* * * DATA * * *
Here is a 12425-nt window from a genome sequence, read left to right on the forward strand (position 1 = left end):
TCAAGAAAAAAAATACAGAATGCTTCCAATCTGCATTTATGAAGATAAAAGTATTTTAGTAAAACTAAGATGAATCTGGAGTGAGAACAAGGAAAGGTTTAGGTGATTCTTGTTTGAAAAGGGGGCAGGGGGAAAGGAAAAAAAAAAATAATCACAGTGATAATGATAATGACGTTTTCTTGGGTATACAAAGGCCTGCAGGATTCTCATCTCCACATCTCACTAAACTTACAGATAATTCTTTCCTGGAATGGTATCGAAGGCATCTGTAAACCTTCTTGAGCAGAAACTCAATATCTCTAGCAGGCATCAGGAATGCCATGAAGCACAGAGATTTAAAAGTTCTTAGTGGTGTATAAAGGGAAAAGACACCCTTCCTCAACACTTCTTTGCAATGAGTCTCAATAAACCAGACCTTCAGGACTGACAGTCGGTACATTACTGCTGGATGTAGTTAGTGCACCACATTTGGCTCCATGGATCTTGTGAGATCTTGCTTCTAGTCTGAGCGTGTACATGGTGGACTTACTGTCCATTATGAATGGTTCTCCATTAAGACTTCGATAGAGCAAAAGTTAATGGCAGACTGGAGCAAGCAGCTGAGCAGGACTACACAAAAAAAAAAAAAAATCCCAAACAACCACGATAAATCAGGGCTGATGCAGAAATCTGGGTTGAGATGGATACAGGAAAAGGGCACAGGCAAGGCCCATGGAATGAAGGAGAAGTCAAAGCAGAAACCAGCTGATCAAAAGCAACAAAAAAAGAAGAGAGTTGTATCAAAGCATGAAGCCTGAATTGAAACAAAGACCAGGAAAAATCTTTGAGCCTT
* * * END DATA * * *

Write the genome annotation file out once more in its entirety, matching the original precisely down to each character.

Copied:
Here is a 12425-nt window from a genome sequence, read left to right on the forward strand (position 1 = left end):
TCAAGAAAAAAAATACAGAATGCTTCCAATCTGCATTTATGAAGATAAAAGTATTTTAGTAAAACTAAGATGAATCTGGAGTGAGAACAAGGAAAGGTTTAGGTGATTCTTGTTTGAAAAGGGGGCAGGGGGAAAGGAAAAAAAAAAATAATCACAGTGATAATGATAATGACGTTTTCTTGGGTATACAAAGGCCTGCAGGATTCTCATCTCCACATCTCACTAAACTTACAGATAATTCTTTCCTGGAATGGTATCGAAGGCATCTGTAAACCTTCTTGAGCAGAAACTCAATATCTCTAGCAGGCATCAGGAATGCCATGAAGCACAGAGATTTAAAAGTTCTTAGTGGTGTATAAAGGGAAAAGACACCCTTCCTCAACACTTCTTTGCAATGAGTCTCAATAAACCAGACCTTCAGGACTGACAGTCGGTACATTACTGCTGGATGTAGTTAGTGCACCACATTTGGCTCCATGGATCTTGTGAGATCTTGCTTCTAGTCTGAGCGTGTACATGGTGGACTTACTGTCCATTATGAATGGTTCTCCATTAAGACTTCGATAGAGCAAAAGTTAATGGCAGACTGGAGCAAGCAGCTGAGCAGGACTACACAAAAAAAAAAAAAAATCCCAAACAACCACGATAAATCAGGGCTGATGCAGAAATCTGGGTTGAGATGGATACAGGAAAAGGGCACAGGCAAGGCCCATGGAATGAAGGAGAAGTCAAAGCAGAAACCAGCTGATCAAAAGCAACAAAAAAAGAAGAGAGTTGTATCAAAGCATGAAGCCTGAATTGAAACAAAGACCAGGAAAAATCTTTGAGCCTT